STOLBERGThat is absolutely right. It's a good point. We do not have figures, the caller's quite correct, on how many people have actually paid their premiums. Another very interesting thing that I thought with the release of these numbers is just how uneven they are. If you look at the states and you measure it against the administration's own internal targets which were leaked, you can find some states have enrolled 200 percent of what their target was.
STOLBERGConnecticut 200 percent, Massachusetts where the website is a mess -- and interestingly Massachusetts was of course the model for Obamacare -- 6 percent, other states, Oregon also where the website is having problems, only 20 percent. So if you look through these numbers you see that the enrollment patterns are very uneven state to state. And we also know that there's great unevenness because some states have refused to expand Medicaid. And Medicaid enrollment has been a big part of the plan to cover the uninsured.
STOLBERGSo I guess I'm wondering, overtime how are these numbers going to track? Will things even out? Will it become a sustainable program with the correct mix? And it really is simply too soon to tell.
RAJUYeah, the mix is critical. I mean, the administration had hoped about 40 percent of the enrollees would be in that coveted 18 to 34 demographic. I mean, there was a hope that, you know, these people who are younger, healthier would sort of defray the cost of people who are older and require more cost for their health care coverage. But right now they're nowhere near that 40 percent target. In fact, they're around 20 percent or so.
RAJUIn this -- this is a big problem for the administration, which is why you saw the president go on with Zach Galifianakis this week in the Funny or Die skit, a very unusual scene where the president tried to make the case in a humorous setting for young folks to enroll in Obamacare. And that's going to be the big push for the administration here in the final weeks before the deadline this month.
PAGEAs someone who is not 18 to 34, I'm a little hurt that my -- I'm not seen as such a valued customer for health care. But what did you think about that skit that the president did, Margaret? I mean, we know that's presidents communicate in new ways, presidents send Tweets, presidents do late night comic shows. What did you think about this one?
TALEVAs a student of this president, I was fascinated by it but maybe not for reasons entirely devoted to health care. On the health care part, these were the sort of raw numbers that we saw immediately after this went up on the website, that it drew something like 3 million clicks right away. But that those 3 million clicks transferred to only around 19,000 people in that sort of age group probably going to the health care website. And probably a smaller number than that actually registering for anything.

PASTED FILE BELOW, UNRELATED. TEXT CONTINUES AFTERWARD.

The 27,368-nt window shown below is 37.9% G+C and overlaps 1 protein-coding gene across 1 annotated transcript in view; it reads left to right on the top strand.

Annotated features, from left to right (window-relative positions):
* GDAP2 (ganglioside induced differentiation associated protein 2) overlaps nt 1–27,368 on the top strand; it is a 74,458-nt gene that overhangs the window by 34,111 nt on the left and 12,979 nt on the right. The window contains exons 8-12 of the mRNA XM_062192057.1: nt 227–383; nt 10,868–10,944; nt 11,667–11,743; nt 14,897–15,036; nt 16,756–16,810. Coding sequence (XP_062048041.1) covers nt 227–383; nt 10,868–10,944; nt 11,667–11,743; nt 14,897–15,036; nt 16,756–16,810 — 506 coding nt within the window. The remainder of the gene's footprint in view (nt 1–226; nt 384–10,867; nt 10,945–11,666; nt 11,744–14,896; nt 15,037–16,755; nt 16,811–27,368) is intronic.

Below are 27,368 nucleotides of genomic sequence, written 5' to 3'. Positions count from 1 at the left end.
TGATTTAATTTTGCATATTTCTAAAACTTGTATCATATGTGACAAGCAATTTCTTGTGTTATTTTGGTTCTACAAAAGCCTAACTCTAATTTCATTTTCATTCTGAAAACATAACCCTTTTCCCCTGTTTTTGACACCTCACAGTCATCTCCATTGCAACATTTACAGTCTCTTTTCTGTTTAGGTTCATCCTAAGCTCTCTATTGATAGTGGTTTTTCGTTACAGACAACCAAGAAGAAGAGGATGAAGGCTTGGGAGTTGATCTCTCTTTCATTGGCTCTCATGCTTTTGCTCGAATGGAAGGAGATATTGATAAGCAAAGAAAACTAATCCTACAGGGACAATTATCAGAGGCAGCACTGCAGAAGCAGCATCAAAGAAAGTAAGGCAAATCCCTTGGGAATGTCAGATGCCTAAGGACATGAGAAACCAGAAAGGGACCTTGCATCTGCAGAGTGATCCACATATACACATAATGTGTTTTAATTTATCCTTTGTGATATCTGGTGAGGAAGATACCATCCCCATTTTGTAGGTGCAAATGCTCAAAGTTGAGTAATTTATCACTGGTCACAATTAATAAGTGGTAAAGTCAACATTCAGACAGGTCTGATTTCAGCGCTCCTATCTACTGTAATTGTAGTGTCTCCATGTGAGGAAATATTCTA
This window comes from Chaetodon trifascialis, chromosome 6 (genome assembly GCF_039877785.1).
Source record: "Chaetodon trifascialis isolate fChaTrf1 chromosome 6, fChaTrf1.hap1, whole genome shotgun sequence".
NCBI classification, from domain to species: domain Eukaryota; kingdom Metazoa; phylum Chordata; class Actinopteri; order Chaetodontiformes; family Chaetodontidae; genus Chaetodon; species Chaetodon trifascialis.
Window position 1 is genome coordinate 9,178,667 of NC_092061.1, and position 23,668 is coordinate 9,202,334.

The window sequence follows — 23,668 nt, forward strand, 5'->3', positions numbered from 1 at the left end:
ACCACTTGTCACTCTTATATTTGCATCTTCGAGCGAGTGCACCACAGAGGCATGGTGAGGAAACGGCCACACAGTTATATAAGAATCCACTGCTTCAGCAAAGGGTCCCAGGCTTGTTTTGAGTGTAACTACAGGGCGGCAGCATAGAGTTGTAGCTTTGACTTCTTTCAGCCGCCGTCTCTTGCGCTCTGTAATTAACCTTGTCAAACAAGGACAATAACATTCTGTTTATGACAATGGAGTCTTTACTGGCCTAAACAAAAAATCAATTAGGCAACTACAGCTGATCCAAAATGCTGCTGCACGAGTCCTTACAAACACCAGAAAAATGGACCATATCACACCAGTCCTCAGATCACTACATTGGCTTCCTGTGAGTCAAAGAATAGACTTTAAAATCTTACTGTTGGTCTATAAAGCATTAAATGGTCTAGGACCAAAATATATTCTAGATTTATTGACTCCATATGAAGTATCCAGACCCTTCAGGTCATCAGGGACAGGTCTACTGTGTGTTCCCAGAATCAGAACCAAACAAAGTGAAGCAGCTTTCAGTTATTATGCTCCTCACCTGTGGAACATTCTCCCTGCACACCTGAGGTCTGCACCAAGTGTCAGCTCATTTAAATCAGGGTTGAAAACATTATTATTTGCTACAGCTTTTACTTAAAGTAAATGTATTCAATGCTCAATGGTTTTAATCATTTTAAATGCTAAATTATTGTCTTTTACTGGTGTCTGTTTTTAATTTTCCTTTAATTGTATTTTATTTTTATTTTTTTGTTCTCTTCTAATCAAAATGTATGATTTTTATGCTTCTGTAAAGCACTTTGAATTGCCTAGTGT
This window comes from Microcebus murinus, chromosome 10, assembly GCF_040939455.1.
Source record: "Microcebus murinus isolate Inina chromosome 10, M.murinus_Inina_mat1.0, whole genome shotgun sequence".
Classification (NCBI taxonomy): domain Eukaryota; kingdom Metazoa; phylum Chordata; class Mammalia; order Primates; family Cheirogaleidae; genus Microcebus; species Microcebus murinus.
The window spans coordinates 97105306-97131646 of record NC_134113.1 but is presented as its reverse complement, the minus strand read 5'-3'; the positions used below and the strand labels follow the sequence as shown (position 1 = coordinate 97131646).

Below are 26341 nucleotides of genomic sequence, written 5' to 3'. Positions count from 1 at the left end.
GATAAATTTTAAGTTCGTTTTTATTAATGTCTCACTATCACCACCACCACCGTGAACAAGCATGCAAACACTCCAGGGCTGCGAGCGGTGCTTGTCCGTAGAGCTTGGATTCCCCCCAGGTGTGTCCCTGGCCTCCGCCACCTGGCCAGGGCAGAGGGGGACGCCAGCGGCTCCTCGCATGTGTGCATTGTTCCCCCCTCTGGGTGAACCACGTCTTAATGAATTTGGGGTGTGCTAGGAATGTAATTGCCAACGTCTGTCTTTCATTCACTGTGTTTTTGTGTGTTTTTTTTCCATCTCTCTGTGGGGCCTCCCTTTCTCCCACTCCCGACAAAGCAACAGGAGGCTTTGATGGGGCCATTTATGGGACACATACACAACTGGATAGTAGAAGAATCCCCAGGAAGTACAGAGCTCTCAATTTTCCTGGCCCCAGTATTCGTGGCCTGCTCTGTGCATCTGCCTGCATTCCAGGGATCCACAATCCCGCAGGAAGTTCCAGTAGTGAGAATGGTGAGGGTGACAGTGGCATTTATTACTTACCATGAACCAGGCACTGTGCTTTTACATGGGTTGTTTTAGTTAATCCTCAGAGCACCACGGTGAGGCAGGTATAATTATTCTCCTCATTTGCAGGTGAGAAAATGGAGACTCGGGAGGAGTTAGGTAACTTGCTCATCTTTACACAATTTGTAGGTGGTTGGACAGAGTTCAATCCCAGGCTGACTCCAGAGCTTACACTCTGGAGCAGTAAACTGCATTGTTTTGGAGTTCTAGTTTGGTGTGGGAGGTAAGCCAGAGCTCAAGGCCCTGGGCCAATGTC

TALEVSo if you want to chip away at it bit by bit, that's fine. I guess every number counts, but it's not like this went up and wow, millions of new young people were insured. What I thought was really interesting about the video skit was number one, that Obama always, since the 2008 campaign, has been looking for ways to push the envelope with social media. His team is good at this. They're smart about this. And even when other people think it's like a stupid weird thing to do, often it works anyway.
TALEVBut the other -- the notion that he loves being picked apart and criticized and teased for stuff like, you know, Kenya and drones was hilarious to me. Because if you actually cover him instead of being a comedian in Hollywood who supports him politically like, you know, that was sort of, I think, fake anger and fake disdain on his part as opposed to can you imagine tossing that out in a press conference...
TALEV...how that would go over? Insanely.
PAGESheryl, what did you think?
STOLBERGI have to confess, I wondered if it was a little scripted with reference to the -- Between Two Ferns appearance. You know, we've talked for a long time about do things like this demean the office, are they beneath the office. I think beneath the office kind of went out 20 years ago when Bill Clinton appeared on MTV and was asked, you know, do you wear boxers or briefs?